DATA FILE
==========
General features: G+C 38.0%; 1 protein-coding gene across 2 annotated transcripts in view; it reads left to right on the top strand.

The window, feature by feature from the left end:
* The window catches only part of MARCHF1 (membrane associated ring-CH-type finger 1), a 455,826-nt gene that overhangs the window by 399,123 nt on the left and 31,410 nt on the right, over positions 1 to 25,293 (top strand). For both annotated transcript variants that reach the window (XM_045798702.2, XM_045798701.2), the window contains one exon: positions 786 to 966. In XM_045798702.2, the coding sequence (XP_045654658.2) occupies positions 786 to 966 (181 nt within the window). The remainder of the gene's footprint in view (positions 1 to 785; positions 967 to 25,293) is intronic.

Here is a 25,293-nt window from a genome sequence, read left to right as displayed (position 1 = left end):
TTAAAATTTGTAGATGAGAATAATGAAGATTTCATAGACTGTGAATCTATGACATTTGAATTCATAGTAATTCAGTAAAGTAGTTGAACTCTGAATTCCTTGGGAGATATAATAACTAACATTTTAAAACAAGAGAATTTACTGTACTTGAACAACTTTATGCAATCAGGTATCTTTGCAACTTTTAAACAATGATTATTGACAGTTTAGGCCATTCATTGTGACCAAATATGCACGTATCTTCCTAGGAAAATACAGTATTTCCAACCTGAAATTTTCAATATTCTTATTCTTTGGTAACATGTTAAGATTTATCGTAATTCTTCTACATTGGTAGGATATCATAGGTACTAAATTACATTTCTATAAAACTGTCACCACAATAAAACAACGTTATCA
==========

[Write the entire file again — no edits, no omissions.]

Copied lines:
General features: G+C 38.0%; 1 protein-coding gene across 2 annotated transcripts in view; it reads left to right on the top strand.

The window, feature by feature from the left end:
* The window catches only part of MARCHF1 (membrane associated ring-CH-type finger 1), a 455,826-nt gene that overhangs the window by 399,123 nt on the left and 31,410 nt on the right, over positions 1 to 25,293 (top strand). For both annotated transcript variants that reach the window (XM_045798702.2, XM_045798701.2), the window contains one exon: positions 786 to 966. In XM_045798702.2, the coding sequence (XP_045654658.2) occupies positions 786 to 966 (181 nt within the window). The remainder of the gene's footprint in view (positions 1 to 785; positions 967 to 25,293) is intronic.

Here is a 25,293-nt window from a genome sequence, read left to right as displayed (position 1 = left end):
TTAAAATTTGTAGATGAGAATAATGAAGATTTCATAGACTGTGAATCTATGACATTTGAATTCATAGTAATTCAGTAAAGTAGTTGAACTCTGAATTCCTTGGGAGATATAATAACTAACATTTTAAAACAAGAGAATTTACTGTACTTGAACAACTTTATGCAATCAGGTATCTTTGCAACTTTTAAACAATGATTATTGACAGTTTAGGCCATTCATTGTGACCAAATATGCACGTATCTTCCTAGGAAAATACAGTATTTCCAACCTGAAATTTTCAATATTCTTATTCTTTGGTAACATGTTAAGATTTATCGTAATTCTTCTACATTGGTAGGATATCATAGGTACTAAATTACATTTCTATAAAACTGTCACCACAATAAAACAACGTTATCA